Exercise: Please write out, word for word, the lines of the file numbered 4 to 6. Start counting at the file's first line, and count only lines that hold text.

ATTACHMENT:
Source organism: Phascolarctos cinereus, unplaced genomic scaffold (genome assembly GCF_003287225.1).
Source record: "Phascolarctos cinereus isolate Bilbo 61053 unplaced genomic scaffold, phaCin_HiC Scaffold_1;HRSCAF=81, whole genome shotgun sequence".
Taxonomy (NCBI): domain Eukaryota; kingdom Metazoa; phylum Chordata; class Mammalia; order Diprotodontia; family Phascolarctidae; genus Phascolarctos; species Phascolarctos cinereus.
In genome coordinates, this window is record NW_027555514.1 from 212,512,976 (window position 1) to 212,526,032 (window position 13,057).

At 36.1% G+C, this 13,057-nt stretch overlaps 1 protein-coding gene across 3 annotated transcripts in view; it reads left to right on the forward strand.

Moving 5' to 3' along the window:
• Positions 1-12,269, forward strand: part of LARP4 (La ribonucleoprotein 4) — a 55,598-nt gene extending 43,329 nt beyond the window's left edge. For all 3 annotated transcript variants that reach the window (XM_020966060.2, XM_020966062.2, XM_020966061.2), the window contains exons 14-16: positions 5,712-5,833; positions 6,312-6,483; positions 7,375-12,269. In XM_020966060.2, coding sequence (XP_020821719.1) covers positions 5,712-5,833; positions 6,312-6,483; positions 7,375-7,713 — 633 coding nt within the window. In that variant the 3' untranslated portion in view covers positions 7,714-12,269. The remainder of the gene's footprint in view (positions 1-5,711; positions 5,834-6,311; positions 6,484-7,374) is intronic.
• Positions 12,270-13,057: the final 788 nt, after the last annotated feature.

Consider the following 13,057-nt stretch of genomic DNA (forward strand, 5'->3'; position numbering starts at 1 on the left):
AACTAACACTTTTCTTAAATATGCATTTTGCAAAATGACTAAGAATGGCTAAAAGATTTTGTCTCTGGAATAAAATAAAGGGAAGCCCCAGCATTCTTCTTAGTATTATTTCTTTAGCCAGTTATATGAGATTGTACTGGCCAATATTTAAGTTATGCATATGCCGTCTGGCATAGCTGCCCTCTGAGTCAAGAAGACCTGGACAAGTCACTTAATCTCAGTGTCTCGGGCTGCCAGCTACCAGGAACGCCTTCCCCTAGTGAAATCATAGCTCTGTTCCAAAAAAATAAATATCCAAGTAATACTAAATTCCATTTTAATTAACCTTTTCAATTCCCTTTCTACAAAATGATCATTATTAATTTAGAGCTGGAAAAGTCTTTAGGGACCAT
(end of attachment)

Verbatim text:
In genome coordinates, this window is record NW_027555514.1 from 212,512,976 (window position 1) to 212,526,032 (window position 13,057).

At 36.1% G+C, this 13,057-nt stretch overlaps 1 protein-coding gene across 3 annotated transcripts in view; it reads left to right on the forward strand.

Moving 5' to 3' along the window: